Next, the other <button> elements are adorned with an appropriate icon and to any text or password <input> element we add a textinput class to mark it for the tooltip library.

In the second highlighted line, we encounter jQuery UI's datepicker widget. The datepicker widget greatly simplifies entering dates for the user and is now more or less a staple item in any web application or website that asks the user to enter a date. jQuery UI's datepicker is very straightforward to use, yet comes with a host of configuration options (all of them documented at http://jqueryui.com/demos/datepicker/).

We use the dateFormat option to configure the datepicker to store dates as YYYY-MM-DD. Datepicker has a number of predefined formats and this one happens to be an international standard as well as a suitable format to sort dates in a simple way. We also configure the datepicker to call a function when the user closes the datepicker. This function removes any inline-label class, preventing the newly entered date to appear in the colors associated with any inline label (as we see later, when we look at tasklist.css, we style the colors of any element with an inline-label class in a distinct way).

Earlier, we indicated that we wanted to present the list of tasks ordered by their due date. We therefore apply the sort() plugin from sort.js to all <input> elements with a duedate class. sort() takes two arguments. The first one is a comparison function that is passed two elements to compare. In our case, that will be <input> elements that contain a date in the YYYY-MM-DD format, so we can simply compare the values of these elements as text and return plus or minus one. The second argument is a function that takes no arguments and should return the element to be sorted. The input element with the due date is available as the this variable within this function and we use it to return the parent of the input element. This parent will be the <form> element that encloses it and because we represent each task as a form, we want those forms to be sorted, not just the <input> elements inside these forms.

The last set of actions in tasklist.js adds a disabled attribute to any <input> element within an element that has a done class and disables any done button. This will ensure that tasks marked as done cannot be altered:

$(document).ready(function(){
$(".header").addClass("ui-widget ui-widget-header");

$(".add-button").button(
{icons:{primary: 'ui-icon-plusthick' },
text:false}).click(function(){
$(".inline-label").each(function() {
if($(this).val() === $(this).attr('title')) {
$(this).val('');
};
})
});
$(".del-button").button(
{icons:{primary: 'ui-icon-trash' },
text:false}).click(function(){
$(this).siblings("input").removeAttr("disabled");
});
$(".done-button").button( {icons: {primary:'ui-icon-check'},
text:false});
$(".logoff-button").button({icons: {primary:'ui-icon-closethick'},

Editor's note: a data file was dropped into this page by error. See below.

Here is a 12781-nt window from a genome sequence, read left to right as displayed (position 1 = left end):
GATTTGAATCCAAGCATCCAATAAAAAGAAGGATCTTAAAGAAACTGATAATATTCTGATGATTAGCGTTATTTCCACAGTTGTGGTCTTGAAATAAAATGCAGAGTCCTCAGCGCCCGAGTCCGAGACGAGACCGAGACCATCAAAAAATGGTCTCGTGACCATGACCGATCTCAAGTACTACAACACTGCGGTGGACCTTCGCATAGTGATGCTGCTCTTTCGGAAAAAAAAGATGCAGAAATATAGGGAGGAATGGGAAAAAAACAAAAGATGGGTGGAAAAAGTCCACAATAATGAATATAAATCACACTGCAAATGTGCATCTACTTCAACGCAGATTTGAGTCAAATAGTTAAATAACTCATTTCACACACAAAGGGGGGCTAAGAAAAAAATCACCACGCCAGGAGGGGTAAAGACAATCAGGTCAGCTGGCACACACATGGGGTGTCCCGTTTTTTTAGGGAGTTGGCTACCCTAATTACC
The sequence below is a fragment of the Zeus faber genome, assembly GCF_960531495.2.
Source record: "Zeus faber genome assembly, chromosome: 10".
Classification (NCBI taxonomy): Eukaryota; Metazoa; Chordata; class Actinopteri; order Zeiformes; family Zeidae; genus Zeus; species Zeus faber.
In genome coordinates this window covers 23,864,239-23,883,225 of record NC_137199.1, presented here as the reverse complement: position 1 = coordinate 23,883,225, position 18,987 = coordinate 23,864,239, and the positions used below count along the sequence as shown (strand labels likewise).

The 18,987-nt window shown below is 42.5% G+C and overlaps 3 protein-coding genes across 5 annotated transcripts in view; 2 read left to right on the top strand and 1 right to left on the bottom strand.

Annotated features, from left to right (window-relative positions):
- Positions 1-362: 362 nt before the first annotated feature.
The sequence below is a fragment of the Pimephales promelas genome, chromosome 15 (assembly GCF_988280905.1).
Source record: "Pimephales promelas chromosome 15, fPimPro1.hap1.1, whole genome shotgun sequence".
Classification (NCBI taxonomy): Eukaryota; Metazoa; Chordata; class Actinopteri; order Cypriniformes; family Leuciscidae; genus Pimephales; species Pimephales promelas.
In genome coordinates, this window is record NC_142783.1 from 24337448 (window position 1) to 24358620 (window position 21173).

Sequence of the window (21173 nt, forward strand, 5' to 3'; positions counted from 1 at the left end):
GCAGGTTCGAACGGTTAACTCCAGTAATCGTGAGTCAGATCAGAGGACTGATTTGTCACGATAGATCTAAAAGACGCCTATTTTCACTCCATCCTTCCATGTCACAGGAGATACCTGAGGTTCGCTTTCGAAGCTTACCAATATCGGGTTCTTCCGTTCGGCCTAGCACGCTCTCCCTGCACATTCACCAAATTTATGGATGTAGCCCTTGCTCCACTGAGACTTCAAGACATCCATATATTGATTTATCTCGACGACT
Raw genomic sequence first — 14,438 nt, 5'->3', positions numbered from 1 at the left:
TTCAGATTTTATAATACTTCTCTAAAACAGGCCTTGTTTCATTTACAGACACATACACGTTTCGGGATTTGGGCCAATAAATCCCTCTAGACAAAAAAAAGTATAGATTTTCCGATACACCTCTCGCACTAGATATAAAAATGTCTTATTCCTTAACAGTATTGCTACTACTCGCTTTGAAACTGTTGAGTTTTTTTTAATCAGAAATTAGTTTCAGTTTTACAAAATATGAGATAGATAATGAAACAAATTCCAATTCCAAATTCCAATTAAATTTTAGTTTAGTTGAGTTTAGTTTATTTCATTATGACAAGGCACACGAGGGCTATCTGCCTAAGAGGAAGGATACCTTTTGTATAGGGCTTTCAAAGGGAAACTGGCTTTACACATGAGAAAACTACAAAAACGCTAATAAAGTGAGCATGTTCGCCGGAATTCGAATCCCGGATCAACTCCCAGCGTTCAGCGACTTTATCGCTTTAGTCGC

text:false});
$(".login-button").button( {icons: {primary:'ui-icon-play'},
text:false});
$(":text").addClass("textinput");
$(":password").addClass("textinput");
$( ".editable-date" ).datepicker({
dateFormat: $.datepicker.ISO_8601,
onClose: function(dateText,datePicker){
if(dateText != ''){$(this).removeClass("inline-label");}}
});
$("#items form input.duedate").sort(
function(a,b){return $(a).val() > $(b).val() ? 1 : -1;},
function(){ return this.parentNode; }).addClass(
"just-sorted");
$(".done .done-button").button( "option", "disabled", true );
$(".done input").attr("disabled","disabled");
});

JavaScript: tooltip.js

tooltip.js is a bit of a misnomer as its most interesting part is not about tooltips but inline labels. Inline labels are a way to convey helpful information not by means of a hovering tooltip, but by putting text inside text input elements. This text then disappears when the user clicks the input field and starts typing. There are many implementations to be found on the web, but the most clear and concise one I found is from http://trevordavis.net/blog/tutorial/jquery-inline-form-labels/.

Time for action – implementing inline labels

Take a look again at the screenshot of the list of tasks:

(Move the mouse over the image to enlarge it.)

The highlighted parts show what we mean by inline labels. The input fields display some helpful text to indicate their use and when we click such a field, this text will disappear and we can enter our own text. If we abort the input by clicking outside the input field when we have not yet entered any text, the inline label is shown again.

What just happened?

tooltip.js shows a number of important concepts: First how to apply a function to each member of a selection (highlighted). In this case, we apply the function to all <input> elements that have a title attribute. Within the function passed to the each() method, the selected <input> element is available in the this variable. If the content of an <input> element is completely empty, we change its content to that of the title attribute and add the class inline-label to the <input> element. That way, we can style the text of an inline label differently than the regular input text if we like, for example, a bit lighter to make it stand out less.